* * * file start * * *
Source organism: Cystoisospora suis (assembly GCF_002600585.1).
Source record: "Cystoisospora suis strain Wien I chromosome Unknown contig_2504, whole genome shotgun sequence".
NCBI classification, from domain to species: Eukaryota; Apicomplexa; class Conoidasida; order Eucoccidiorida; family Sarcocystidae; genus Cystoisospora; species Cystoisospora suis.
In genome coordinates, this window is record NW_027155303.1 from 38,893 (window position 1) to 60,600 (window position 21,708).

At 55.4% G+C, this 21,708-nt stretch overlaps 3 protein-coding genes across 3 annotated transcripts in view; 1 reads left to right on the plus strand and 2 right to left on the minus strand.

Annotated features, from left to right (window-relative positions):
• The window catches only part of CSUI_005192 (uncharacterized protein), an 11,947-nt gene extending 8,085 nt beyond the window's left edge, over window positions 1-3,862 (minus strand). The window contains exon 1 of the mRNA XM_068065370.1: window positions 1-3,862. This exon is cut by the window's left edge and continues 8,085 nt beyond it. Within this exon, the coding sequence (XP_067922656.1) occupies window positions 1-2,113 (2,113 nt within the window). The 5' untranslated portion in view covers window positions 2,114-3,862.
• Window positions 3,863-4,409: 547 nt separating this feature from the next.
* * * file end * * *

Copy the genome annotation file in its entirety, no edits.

Source organism: Cystoisospora suis (assembly GCF_002600585.1).
Source record: "Cystoisospora suis strain Wien I chromosome Unknown contig_2504, whole genome shotgun sequence".
NCBI classification, from domain to species: Eukaryota; Apicomplexa; class Conoidasida; order Eucoccidiorida; family Sarcocystidae; genus Cystoisospora; species Cystoisospora suis.
In genome coordinates, this window is record NW_027155303.1 from 38,893 (window position 1) to 60,600 (window position 21,708).

At 55.4% G+C, this 21,708-nt stretch overlaps 3 protein-coding genes across 3 annotated transcripts in view; 1 reads left to right on the plus strand and 2 right to left on the minus strand.

Annotated features, from left to right (window-relative positions):
• The window catches only part of CSUI_005192 (uncharacterized protein), an 11,947-nt gene extending 8,085 nt beyond the window's left edge, over window positions 1-3,862 (minus strand). The window contains exon 1 of the mRNA XM_068065370.1: window positions 1-3,862. This exon is cut by the window's left edge and continues 8,085 nt beyond it. Within this exon, the coding sequence (XP_067922656.1) occupies window positions 1-2,113 (2,113 nt within the window). The 5' untranslated portion in view covers window positions 2,114-3,862.
• Window positions 3,863-4,409: 547 nt separating this feature from the next.